Président 'Superforme'

photo: bistro bar balu

Bistros change management less often than the French change presidents.

Meet 'Steve from Budapest'

Paris:- Monday, 7. May 2001:- With the municipal elections in Paris safely out of the way - for the next 5.5 years, the recently vacated election stage in France is being prepared for next year's presidential and national assembly contests.

According to a report in Le Parisien, the current president - Jacques Chirac - doesn't do anything better than campaign for re-election. This is pure political-media-think.

It is true that Mr. Chirac's one goal in life seemed to be attaining the presidency of France - which was denied him more than once - so his win in May of 1995 was the big one. Polls at the time gave him a positive rating of 59 percent.

Six years later, after some normal ups and downs - polls are not election ballots after all - Président Chirac's popularity was supposed to be rated at 56 percent worth of approval last month.

Politically, the one cloud on the horizon is the continuing fact of the total disarray the right-wing partiesphoto: mur de la paix, champ de mars that would nominally support him. But the way it works in France, for the first round of the two-step election, each right-wing party will hoist its own candidate.

The 'Peace Wall' is still standing on the Champ de Mars.

This is not to say the left won't do this too. But the majority of the left is the Socialist Party, which is a big unit, compared to its eventual partners composed of the French Communist Party and the rising tide of 'Les Verts.'

During the president's term, France has voted to reduce the presidential term from seven years to five. More recently, another vote reversed the order of the presidential and national assembly elections - putting them back to voting for president first and the assembly afterwards.

On the right, these two changes are held against the president. Président Chirac was publicly against both changes, but his so-called supporters failed to carry the day when it came to getting the votes to block them.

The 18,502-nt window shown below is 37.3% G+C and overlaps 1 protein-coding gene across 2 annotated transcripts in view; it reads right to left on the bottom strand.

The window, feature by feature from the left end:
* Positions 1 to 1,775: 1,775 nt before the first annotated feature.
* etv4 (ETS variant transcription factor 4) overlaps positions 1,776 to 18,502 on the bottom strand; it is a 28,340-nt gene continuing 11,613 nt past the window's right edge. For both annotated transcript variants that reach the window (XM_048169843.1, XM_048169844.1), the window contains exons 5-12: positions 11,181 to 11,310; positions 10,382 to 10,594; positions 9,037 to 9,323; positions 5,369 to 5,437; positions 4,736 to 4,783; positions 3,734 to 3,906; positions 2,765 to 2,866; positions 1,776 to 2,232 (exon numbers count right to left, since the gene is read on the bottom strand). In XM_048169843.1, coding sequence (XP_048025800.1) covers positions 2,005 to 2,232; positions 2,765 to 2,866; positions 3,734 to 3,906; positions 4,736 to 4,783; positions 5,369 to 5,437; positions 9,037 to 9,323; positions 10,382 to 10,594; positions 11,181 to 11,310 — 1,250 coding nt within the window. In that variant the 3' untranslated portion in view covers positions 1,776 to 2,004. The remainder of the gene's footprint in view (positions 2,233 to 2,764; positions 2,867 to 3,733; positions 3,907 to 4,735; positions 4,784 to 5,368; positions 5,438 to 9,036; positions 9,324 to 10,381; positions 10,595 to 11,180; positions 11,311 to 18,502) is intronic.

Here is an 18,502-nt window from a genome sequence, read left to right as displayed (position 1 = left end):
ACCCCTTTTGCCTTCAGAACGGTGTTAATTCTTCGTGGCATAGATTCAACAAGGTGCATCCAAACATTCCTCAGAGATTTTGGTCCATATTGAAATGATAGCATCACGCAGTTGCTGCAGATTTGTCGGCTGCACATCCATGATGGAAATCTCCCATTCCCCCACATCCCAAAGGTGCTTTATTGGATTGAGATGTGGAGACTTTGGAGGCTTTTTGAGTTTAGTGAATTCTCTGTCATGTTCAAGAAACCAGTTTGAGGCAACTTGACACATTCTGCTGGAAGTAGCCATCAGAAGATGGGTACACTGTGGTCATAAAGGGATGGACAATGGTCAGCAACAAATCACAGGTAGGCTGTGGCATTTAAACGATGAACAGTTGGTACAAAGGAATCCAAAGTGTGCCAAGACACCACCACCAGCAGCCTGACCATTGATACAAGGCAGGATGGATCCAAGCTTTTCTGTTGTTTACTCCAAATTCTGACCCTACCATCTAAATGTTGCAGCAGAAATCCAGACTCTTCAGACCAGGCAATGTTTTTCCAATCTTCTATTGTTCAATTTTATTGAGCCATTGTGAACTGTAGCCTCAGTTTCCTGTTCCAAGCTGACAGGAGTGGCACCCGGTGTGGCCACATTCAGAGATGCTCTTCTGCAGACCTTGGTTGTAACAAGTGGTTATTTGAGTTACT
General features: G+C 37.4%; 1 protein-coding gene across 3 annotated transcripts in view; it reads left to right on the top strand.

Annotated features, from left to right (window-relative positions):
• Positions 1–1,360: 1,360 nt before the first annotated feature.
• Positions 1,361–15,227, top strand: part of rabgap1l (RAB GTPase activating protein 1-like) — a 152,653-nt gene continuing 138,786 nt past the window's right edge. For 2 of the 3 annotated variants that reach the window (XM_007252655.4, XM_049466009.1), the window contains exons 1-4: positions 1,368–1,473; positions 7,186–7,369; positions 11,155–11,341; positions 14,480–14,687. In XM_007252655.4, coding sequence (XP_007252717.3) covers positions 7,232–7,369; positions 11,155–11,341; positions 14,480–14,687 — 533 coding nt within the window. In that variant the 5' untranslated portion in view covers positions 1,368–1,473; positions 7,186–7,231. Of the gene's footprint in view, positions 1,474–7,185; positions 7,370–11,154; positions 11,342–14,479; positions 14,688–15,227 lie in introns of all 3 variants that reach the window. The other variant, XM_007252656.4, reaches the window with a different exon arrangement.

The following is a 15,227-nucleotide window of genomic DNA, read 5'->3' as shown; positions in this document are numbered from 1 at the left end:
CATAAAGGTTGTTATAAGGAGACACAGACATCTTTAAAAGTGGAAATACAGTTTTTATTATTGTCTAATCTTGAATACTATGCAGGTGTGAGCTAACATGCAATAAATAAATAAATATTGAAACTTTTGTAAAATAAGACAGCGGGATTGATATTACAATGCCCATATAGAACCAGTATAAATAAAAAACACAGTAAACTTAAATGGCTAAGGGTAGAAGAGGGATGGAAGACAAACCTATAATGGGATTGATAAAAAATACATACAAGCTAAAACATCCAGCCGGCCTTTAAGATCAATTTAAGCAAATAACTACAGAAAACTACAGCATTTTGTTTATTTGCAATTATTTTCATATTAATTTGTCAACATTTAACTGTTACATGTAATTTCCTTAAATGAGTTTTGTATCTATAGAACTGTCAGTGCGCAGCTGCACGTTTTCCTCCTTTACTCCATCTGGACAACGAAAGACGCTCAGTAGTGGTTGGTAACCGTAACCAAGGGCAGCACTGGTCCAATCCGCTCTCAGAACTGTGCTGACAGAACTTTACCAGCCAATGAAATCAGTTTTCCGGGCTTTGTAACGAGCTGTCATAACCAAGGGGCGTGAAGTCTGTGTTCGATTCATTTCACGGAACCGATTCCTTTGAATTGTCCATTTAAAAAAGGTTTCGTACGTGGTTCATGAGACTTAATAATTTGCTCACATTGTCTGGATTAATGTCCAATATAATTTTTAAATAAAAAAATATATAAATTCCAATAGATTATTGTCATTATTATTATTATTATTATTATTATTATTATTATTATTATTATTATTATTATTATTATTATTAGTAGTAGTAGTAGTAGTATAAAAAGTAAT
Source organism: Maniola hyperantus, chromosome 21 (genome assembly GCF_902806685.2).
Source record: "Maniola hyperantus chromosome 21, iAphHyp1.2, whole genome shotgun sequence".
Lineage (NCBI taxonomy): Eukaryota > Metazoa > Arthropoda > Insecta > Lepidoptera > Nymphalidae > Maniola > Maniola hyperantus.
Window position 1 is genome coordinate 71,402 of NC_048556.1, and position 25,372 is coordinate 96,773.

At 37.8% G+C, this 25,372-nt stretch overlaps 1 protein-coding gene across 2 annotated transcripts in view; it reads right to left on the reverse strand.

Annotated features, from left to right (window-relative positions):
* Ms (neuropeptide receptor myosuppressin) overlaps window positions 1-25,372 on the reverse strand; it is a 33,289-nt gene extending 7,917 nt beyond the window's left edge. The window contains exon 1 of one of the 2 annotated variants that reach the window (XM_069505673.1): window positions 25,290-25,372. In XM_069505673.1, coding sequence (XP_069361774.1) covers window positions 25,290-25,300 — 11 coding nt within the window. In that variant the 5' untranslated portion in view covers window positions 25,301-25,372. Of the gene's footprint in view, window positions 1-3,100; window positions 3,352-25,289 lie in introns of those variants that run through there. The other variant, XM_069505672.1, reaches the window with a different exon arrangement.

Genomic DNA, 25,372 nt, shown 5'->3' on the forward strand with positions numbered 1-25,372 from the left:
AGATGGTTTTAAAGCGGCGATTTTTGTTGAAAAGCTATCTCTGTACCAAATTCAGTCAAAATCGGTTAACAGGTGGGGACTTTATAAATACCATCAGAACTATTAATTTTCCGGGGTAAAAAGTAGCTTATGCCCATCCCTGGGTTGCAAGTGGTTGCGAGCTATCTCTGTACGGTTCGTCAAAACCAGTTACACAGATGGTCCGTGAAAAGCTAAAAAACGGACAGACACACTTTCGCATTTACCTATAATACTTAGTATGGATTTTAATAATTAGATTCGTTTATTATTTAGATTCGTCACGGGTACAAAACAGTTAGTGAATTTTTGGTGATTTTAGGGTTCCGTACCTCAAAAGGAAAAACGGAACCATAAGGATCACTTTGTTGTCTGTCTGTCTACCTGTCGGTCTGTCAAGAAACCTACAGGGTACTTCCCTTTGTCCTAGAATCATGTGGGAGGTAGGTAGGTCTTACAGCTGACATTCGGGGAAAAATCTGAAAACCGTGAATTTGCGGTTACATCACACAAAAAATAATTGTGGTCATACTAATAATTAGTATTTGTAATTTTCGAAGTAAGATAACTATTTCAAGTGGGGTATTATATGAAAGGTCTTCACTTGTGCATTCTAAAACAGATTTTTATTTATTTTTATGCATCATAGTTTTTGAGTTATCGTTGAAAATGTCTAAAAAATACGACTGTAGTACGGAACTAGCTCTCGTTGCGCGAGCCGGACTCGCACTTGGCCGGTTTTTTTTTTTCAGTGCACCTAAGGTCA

I suppose the truth of it is that politicians think that the Président of France is supposed to be involved in the day-to-day political brawling. I suppose this is even permitted, and other presidents have done it.

If so, it can't be escaped that he is only one man - and he is only as powerful as his support. While polls give him good ratings, party leaders nominally allied to him give him a hard time - when they aren't shooting themselves in their feet.

Whatever goes on behind the scenes at the Elysée Palace, it's my impression that Jacques Chirac decided to be the nation's 'president' - and a popular one - rather than be a pure politician.

The Socialist Prime Minister, Lionel Jospin, has managed to keep a high level popularity too - even though he's got the often thankless task of managing France and the French.

He will be the left's main candidate in the presidential race. I have a feeling the voters like things the way they are - they will ignore all the bumbling of the right wing parties and re-elect Jacques Chirac - partly because they know that six years from now - not one year - they can elect Lionel Jospin to the same post.

While the right-wing fumbles its way along, at the Elysée Palace they are reported to be saying Jacques Chirac is in 'superforme.'

Tips Plus Value-Added Tax?